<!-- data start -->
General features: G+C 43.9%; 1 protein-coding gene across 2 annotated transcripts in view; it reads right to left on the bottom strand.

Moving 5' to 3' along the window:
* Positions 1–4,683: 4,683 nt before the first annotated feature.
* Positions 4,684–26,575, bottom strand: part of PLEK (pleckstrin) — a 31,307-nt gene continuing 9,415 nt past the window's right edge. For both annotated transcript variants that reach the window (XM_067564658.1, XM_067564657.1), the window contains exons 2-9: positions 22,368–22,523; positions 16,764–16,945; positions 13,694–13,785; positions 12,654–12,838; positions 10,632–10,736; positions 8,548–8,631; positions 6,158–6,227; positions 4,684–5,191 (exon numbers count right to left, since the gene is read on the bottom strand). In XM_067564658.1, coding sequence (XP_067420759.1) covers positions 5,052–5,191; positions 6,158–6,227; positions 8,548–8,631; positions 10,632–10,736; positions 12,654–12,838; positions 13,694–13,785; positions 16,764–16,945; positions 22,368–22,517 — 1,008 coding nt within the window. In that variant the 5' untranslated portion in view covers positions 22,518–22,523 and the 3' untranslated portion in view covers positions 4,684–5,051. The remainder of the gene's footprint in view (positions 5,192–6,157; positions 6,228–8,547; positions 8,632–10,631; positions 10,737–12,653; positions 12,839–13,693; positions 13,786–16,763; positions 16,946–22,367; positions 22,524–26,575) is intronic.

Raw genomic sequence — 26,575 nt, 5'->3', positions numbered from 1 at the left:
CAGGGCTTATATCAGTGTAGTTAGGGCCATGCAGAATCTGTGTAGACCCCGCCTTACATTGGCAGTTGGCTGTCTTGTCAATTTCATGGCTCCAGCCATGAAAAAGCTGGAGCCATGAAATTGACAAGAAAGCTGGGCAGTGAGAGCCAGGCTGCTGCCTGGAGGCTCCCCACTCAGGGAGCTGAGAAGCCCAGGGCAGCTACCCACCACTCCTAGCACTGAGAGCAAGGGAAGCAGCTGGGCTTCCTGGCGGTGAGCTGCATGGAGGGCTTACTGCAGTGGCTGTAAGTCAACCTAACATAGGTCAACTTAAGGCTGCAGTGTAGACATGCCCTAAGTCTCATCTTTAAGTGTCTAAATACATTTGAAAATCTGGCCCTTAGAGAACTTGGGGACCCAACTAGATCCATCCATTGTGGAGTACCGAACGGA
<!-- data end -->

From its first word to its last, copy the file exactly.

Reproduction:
General features: G+C 43.9%; 1 protein-coding gene across 2 annotated transcripts in view; it reads right to left on the bottom strand.

Moving 5' to 3' along the window:
* Positions 1–4,683: 4,683 nt before the first annotated feature.
* Positions 4,684–26,575, bottom strand: part of PLEK (pleckstrin) — a 31,307-nt gene continuing 9,415 nt past the window's right edge. For both annotated transcript variants that reach the window (XM_067564658.1, XM_067564657.1), the window contains exons 2-9: positions 22,368–22,523; positions 16,764–16,945; positions 13,694–13,785; positions 12,654–12,838; positions 10,632–10,736; positions 8,548–8,631; positions 6,158–6,227; positions 4,684–5,191 (exon numbers count right to left, since the gene is read on the bottom strand). In XM_067564658.1, coding sequence (XP_067420759.1) covers positions 5,052–5,191; positions 6,158–6,227; positions 8,548–8,631; positions 10,632–10,736; positions 12,654–12,838; positions 13,694–13,785; positions 16,764–16,945; positions 22,368–22,517 — 1,008 coding nt within the window. In that variant the 5' untranslated portion in view covers positions 22,518–22,523 and the 3' untranslated portion in view covers positions 4,684–5,051. The remainder of the gene's footprint in view (positions 5,192–6,157; positions 6,228–8,547; positions 8,632–10,631; positions 10,737–12,653; positions 12,839–13,693; positions 13,786–16,763; positions 16,946–22,367; positions 22,524–26,575) is intronic.

Raw genomic sequence — 26,575 nt, 5'->3', positions numbered from 1 at the left:
CAGGGCTTATATCAGTGTAGTTAGGGCCATGCAGAATCTGTGTAGACCCCGCCTTACATTGGCAGTTGGCTGTCTTGTCAATTTCATGGCTCCAGCCATGAAAAAGCTGGAGCCATGAAATTGACAAGAAAGCTGGGCAGTGAGAGCCAGGCTGCTGCCTGGAGGCTCCCCACTCAGGGAGCTGAGAAGCCCAGGGCAGCTACCCACCACTCCTAGCACTGAGAGCAAGGGAAGCAGCTGGGCTTCCTGGCGGTGAGCTGCATGGAGGGCTTACTGCAGTGGCTGTAAGTCAACCTAACATAGGTCAACTTAAGGCTGCAGTGTAGACATGCCCTAAGTCTCATCTTTAAGTGTCTAAATACATTTGAAAATCTGGCCCTTAGAGAACTTGGGGACCCAACTAGATCCATCCATTGTGGAGTACCGAACGGA